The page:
In a little over a week, the AFL world will be lauding the latest number one draft pick. The Brisbane Lions hold the pick this year and are already considering how to use it. At the same time, they will be hoping it will bring the dawning of a new area rather than being a poisoned chalice. To some, the gaining of the number one draft pick is a chance to obtain greatness, but history shows that isn’t always the case.
AFL/VFL history is littered with failures – admittedly most from the era when drafting was a very inexact science. But names like Richard Lounder (Richmond, 1987), Anthony Banik (Richmond, 1988), Stephen Hooper (Geelong, 1990) and John Hutton (Brisbane, 1991) never reached the highest of expectations that came with the pick.
On the other hand, Nick Reiwoldt (St Kilda, 2000), Luke Hodge (Hawthorn, 2001), Brendon Goddard (St Kilda, 2002), Adam Cooney (Western Bulldogs, 2003), Brett Deledio (Richmond, 2004) and Marc Murphy (Carlton, 2005) have gone on to be revered names in the game.
In the blinking of an eye, the NTFL season is one third complete with Round 6 being played out last weekend. It won’t be long now before we are genuinely talking finals, but many teams took strides towards the business end of the season across the round.
The Nightcliff Tigers downed St Mary’s in an absolute thriller, the Darwin Buffaloes kept their hopes alive with an important win over Waratah, Wanderers downed Palmerston to strengthen their position and the Southern Districts Crocs took a stranglehold on top spot whilst taming the Tiwi Bombers.
In the Friday night clash, Wanderers did enough to keep a pesky Palmerston at bay. Helped along by their new recruit, former Port Adelaide Power forward Brett Eddy with four goals, Wanderers broke a quarter time deadlock to move away over the next two quarters to effectively secure the game. A five goal to two rally by Palmerston wasn’t enough and Wanderers won their fourth game of the season by 21 points.
There was something quite congruent and in-synch about having two teams of young girls play as a curtain-raiser to an AFL Masters carnival. So many ways the two could be linked – old and new, past and present, a vision of the future through the eyes of those who have already been there.
But, however you look at it, two groups of players separated by generations took to the field yesterday in Cardwell, North Queensland, and all were proud warriors. The fact that these matches were played on Remembrance Day just added to importance of the event – and every player stepped up accordingly for the occasion. Young local kids from Mission Beach and Innisfail stopped their Auskick Clinic for the minute’s silence, then launched back into their scratch match with giggles and cheers of delight.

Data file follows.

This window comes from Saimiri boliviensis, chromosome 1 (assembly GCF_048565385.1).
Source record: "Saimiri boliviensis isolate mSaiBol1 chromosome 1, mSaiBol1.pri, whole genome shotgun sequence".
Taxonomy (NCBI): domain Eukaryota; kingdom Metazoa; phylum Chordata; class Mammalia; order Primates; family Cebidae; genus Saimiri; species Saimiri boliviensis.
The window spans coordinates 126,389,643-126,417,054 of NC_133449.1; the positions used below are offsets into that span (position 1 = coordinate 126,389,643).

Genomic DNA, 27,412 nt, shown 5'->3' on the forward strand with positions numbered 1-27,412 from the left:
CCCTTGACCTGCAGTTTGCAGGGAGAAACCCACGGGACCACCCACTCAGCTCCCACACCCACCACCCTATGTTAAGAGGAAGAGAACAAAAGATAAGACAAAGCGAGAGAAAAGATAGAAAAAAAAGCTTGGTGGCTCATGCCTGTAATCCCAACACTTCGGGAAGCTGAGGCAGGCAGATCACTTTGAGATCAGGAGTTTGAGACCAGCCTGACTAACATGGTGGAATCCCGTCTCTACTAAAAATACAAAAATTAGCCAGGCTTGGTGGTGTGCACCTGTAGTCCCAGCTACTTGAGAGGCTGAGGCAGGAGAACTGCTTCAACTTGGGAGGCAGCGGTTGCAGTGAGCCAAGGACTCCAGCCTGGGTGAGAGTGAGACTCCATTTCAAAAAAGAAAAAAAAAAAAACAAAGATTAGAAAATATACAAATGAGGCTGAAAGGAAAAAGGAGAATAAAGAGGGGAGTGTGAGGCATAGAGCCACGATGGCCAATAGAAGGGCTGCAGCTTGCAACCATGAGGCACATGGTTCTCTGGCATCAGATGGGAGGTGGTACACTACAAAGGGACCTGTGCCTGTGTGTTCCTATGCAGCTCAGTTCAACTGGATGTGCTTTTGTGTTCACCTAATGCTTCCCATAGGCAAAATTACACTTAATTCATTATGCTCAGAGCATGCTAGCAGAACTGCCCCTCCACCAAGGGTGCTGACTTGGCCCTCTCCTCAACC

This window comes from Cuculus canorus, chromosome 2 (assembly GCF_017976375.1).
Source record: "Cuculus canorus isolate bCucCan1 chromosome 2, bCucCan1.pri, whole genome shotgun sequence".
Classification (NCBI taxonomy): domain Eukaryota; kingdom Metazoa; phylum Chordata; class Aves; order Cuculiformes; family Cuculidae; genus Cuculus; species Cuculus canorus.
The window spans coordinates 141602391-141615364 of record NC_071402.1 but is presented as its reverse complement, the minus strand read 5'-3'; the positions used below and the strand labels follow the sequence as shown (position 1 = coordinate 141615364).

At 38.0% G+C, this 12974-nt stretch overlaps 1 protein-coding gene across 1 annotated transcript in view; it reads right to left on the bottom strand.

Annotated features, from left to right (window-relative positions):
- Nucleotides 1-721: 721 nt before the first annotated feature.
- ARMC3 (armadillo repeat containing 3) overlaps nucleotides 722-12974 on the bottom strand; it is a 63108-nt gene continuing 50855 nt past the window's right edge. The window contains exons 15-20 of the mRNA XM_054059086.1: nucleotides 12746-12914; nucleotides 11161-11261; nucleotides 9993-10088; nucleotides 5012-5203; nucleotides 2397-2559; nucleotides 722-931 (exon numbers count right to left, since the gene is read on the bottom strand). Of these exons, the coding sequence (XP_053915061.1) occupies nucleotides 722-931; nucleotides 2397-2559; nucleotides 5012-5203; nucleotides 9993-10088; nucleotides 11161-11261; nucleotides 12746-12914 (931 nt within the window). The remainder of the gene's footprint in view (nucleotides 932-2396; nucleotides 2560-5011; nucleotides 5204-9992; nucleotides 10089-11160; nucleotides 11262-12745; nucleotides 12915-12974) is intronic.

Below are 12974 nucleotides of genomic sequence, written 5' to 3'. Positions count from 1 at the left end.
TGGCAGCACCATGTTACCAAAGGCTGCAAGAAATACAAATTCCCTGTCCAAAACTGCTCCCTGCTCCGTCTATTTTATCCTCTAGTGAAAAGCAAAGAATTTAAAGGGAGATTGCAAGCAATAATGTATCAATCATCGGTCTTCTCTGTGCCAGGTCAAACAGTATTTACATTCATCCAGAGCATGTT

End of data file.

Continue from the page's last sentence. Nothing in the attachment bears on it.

Almost fittingly, the Essendon NGA team has taken out this year’s Under 14 Michael Long Cup in Darwin. The annual tournament showcases the next generation of young talent from across the Northern Territory and pits local junior Darwin teams against teams from Alice Springs as well as throughout Arnhem Land and the Tiwi Islands.
After the round robin matches to decide finals, the tournament was won by Essendon NGA over Collingwood NGA. Geelong NGA finished third ahead of the Cenral Redtails. Final scores:
Essendon NGA (Tiwi & East Arnhem) 5 4 34 d Collingwood NGA 3 4 22 ( first v second)
Geelong NGA (Gove Island) 8 7 55 d Central Redtails (Alice Springs) 8 3 51 (third v fourth)
St Mary’s 4 4 28 drew with Palmerston 4 4 28 (equal fifth place)
The event is named in honour of Essendon great, Michael Long. The AFLNT details the event as follows:
The Waratah Warriors have produced the upset of the NTFL Round 5 fixture, knocking out the Nightcliff Tigers by 27 points. The result, along with wins to Saints and the Tiwi Bombers, have seen three of the bottom half teams defeat three of the top half teams in a round that has completely changed the race. The Southern Districts Crocs sit undefeated atop the ladder and two games clear of the pack, whilst the Palmerston Magpies now inhabit bottom place – a game behind the field.
In between, just a game and percentage separates second place from seventh as this NTFL season shows how much more even the competition is for 2017/18.
The round opened with a thriller between St Mary’s and Wanderers in a grand final replay. In a tight game it was Wanderers leading at half time and at the final change. But the indefatigable Saints team would not be denied and stunned Wanderers with a four goals to one final quarter to get over the line by just three points. A last gasp shot at goal by Wanderers missed, handing Saints the valuable four points and consecutive wins after a slow start to the season.
Darebin Falcons and Melbourne Uni are the only original clubs to remain in the Victoria's state league competition for women, with final 2018 teams named today.